What do you think? Leave a respectful comment.

Chauvin’s prosecutors reflect on the lessons from the trial

For three weeks, America and the world watched dozens of witnesses testify, and spent hours looking at video of George Floyd's murder at the trial of Derek Chauvin. Within days, other videos of deadly police encounters have renewed calls for racial justice. Jerry Blackwell and Steve Schleicher, who led the prosecution for the state of Minnesota, join Judy Woodruff to consider the verdict's impact.

Read the Full Transcript

  • Judy Woodruff:

    The trial of former police officer Derek Chauvin gripped much of the nation.

    For three weeks, Americans and others around the world watched dozens of witnesses testify and spent hours looking at video of George Floyd's murder on replay.

    Chauvin was convicted on all counts, second-degree murder, third-degree murder and second-degree manslaughter. And now he faces prison time.

    When the verdict came down, there was relief, celebrations and some said of degree of justice. But many said the Chauvin case was a rare exception when it comes to convicting officers who hurt or shoot citizens.

    And within days, other videos of deadly police encounters have brought renewed calls for racial justice.

    I'm joined now by the two attorneys who led the prosecution for the state of Minnesota. They are Jerry Blackwell and Steve Schleicher.

    And we welcome both to have you to the "NewsHour." Thank you so much for being here.

    Jerry Blackwell, I'm going to start with you.

    I understand the two of you had never met before this trial. You had not tried a criminal case before. You both did this work pro bono. Why was it important to you to take on this case?

  • Jerry Blackwell:

    Yes, I think I have described it as my own moral moment, a moment when you see something that so pierces your consciousness, your sense of right, your sense of justice, that you feel compelled to stand up to offer whatever resources you have within yourself, all of your abilities, to try to right this wrong.

    And, for me, it was that kind of moral moment. And I thought at the time that, if the opportunity presents, I will do and offer whatever I have for the cause of justice with respect to what I had just seen.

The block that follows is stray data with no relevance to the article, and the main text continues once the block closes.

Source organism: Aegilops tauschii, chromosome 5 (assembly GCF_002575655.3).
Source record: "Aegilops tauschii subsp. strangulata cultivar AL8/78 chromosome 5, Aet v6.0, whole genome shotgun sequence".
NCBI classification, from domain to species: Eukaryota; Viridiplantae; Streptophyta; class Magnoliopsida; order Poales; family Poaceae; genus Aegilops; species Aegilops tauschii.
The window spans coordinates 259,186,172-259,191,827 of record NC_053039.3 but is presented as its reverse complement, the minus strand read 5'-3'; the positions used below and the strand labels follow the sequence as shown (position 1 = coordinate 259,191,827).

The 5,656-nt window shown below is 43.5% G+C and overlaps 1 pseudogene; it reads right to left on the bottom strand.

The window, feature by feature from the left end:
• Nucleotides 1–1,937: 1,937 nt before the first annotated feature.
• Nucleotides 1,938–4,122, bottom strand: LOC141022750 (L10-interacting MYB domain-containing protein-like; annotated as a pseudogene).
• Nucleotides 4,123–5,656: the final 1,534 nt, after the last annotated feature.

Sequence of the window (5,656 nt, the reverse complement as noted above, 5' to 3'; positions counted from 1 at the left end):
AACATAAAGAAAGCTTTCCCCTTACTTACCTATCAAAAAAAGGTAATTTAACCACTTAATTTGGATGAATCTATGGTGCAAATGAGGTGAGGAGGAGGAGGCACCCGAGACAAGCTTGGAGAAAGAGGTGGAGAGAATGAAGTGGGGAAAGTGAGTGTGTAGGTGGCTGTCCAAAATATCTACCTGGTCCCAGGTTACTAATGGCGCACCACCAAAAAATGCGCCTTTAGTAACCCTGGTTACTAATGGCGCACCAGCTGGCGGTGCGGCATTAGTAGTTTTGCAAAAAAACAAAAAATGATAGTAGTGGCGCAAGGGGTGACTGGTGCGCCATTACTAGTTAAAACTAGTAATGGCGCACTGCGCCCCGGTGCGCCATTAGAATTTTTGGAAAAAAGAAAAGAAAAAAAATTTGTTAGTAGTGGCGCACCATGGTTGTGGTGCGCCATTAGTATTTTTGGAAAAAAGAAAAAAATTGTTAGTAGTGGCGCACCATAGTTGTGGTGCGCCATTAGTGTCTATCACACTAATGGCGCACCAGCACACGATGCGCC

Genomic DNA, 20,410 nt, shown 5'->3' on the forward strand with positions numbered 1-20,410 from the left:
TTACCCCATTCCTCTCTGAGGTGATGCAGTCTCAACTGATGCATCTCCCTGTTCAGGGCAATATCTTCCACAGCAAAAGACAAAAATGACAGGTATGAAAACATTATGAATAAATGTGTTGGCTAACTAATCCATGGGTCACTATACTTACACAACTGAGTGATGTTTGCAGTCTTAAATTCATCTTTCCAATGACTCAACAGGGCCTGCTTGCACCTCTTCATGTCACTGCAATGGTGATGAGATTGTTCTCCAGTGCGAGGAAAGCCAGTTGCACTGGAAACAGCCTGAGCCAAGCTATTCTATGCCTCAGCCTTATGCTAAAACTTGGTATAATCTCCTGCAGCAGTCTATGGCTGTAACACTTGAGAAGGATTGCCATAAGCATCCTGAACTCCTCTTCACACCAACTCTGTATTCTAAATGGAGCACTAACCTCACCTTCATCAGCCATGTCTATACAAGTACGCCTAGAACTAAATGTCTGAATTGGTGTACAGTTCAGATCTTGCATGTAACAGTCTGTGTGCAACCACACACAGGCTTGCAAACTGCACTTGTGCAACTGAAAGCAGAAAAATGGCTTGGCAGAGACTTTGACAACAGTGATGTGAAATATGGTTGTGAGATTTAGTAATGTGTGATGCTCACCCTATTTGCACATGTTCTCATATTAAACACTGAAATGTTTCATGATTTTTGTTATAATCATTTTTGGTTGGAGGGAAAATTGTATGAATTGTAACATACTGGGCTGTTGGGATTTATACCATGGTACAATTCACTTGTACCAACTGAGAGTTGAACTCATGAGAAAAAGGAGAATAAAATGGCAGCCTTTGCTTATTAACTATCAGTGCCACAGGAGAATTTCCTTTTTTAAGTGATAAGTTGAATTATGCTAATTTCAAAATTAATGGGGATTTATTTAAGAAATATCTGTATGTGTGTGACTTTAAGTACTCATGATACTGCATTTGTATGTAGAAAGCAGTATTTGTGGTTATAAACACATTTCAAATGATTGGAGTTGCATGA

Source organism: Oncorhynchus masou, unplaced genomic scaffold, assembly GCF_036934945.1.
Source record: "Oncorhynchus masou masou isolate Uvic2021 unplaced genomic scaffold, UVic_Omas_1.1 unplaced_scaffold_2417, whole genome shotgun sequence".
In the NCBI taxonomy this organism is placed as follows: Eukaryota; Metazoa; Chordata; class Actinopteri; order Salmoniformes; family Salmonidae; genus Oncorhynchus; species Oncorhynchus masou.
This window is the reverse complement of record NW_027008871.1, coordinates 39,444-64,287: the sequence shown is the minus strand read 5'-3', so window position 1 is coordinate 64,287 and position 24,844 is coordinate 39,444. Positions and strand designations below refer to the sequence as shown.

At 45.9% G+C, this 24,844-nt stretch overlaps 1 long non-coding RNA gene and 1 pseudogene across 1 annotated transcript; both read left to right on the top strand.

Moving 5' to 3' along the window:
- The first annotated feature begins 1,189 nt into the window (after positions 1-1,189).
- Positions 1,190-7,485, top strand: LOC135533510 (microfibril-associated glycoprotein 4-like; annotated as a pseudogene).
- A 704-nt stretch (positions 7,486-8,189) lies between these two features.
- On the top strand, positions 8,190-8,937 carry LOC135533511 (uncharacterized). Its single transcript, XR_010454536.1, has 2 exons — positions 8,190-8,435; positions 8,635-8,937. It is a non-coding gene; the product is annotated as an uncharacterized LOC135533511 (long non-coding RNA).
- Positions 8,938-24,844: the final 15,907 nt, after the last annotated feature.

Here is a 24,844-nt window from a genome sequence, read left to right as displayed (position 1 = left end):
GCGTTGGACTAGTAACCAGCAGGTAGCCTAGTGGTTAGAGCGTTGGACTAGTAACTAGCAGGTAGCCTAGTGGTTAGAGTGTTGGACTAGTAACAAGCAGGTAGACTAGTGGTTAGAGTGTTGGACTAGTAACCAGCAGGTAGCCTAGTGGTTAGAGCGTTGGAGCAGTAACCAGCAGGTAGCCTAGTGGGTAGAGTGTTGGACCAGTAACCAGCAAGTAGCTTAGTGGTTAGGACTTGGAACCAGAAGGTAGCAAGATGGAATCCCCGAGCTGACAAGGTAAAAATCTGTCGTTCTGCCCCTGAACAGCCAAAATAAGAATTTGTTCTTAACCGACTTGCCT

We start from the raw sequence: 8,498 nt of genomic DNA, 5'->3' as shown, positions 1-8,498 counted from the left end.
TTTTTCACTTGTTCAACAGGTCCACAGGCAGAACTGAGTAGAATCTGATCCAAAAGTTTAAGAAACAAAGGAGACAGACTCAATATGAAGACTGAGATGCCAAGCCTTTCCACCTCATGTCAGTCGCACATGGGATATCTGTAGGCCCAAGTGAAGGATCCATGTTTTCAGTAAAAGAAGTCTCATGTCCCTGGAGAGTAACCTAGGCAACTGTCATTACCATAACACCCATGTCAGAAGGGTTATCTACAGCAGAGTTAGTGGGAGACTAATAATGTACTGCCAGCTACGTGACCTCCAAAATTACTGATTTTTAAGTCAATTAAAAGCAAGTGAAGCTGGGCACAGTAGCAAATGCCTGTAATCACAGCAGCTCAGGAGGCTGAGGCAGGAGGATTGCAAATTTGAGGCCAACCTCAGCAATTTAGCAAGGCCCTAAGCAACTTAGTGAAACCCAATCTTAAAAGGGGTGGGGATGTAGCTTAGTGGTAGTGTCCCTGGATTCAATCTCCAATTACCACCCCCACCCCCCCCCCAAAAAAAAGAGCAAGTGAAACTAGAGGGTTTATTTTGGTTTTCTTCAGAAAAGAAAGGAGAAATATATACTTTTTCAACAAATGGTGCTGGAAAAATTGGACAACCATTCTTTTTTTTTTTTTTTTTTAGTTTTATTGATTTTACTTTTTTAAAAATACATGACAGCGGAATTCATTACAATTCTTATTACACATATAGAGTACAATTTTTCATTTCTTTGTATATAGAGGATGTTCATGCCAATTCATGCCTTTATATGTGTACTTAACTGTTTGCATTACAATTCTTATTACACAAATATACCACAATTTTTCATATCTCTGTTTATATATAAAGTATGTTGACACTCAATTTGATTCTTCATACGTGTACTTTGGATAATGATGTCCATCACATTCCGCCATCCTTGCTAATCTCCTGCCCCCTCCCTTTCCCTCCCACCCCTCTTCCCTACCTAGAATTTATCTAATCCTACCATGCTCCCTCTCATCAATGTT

And it was just happenstance that, within a week or two of thinking that, I did get a call from the attorney general asking if I would be a special prosecutor in this matter. I thought I would be behind the scenes, given that I had never handled a criminal case. I might help them with the strategy and the narratives and so on.

    That's not how it progressed. And the result was what you saw, was me presenting on TV and trying the case.

  • Judy Woodruff:

    Steve Schleicher, I want to direct this to you.

    The Wall Street Journal is preparing today 11 of the jurors, when they retired to the jury room, were ready to convict, but that there was one holdout, who did turn around, and quickly.

    But what does it say that, with the overwhelming evidence, including video evidence, that even one of these jurors was doubting? What does that say about the difficulty in prosecuting a case against a police officer?

  • Steve Schleicher:

    You know, I do think that's telling.

    And I tried to address in a little bit in my closing argument to the jury that we have biases that we don't even understand, we don't appreciate, we don't know that we have. And if you take a look at the bystanders in this case, after seeing a man murdered right in front of them, right in front of their eyes, their instinct was to call the police.

    Now, can you imagine any other group or organization that you could see its members commit this act in front of you, and, afterward, your first reaction would be to reach out to members of that same group and ask for help? And that's just — that's the way we're wired.

    We trust the police. We believe the police. We want to believe the police. And so it doesn't surprise me that a juror had questions and wanted to examine the case very thoroughly before making a decision, because that's just kind of what the nature of bias is.

    It's something you don't even understand you have.

  • Judy Woodruff:

    And, Jerry Blackwell, it was really striking the number of police officers themselves who were prepared and did testify in this case against one of their own, including the chief of police.

    What — I want to ask you, what does that say about how critical that was to your case, that you had to have that many police lined up and saying that what Derek Chauvin did was wrong?

  • Jerry Blackwell:

    Well, we obviously knew that it would be very hard to get a conviction against the police. The history and the track record speaks to that.

    So, I can't say that we needed to have that many police, but we weren't taking the chance of having fewer than that many police. It really spoke to the leadership of Chief Arradondo, how he takes seriously the notion of good policing and upholding the sanctity of life as the highest ideal for policing.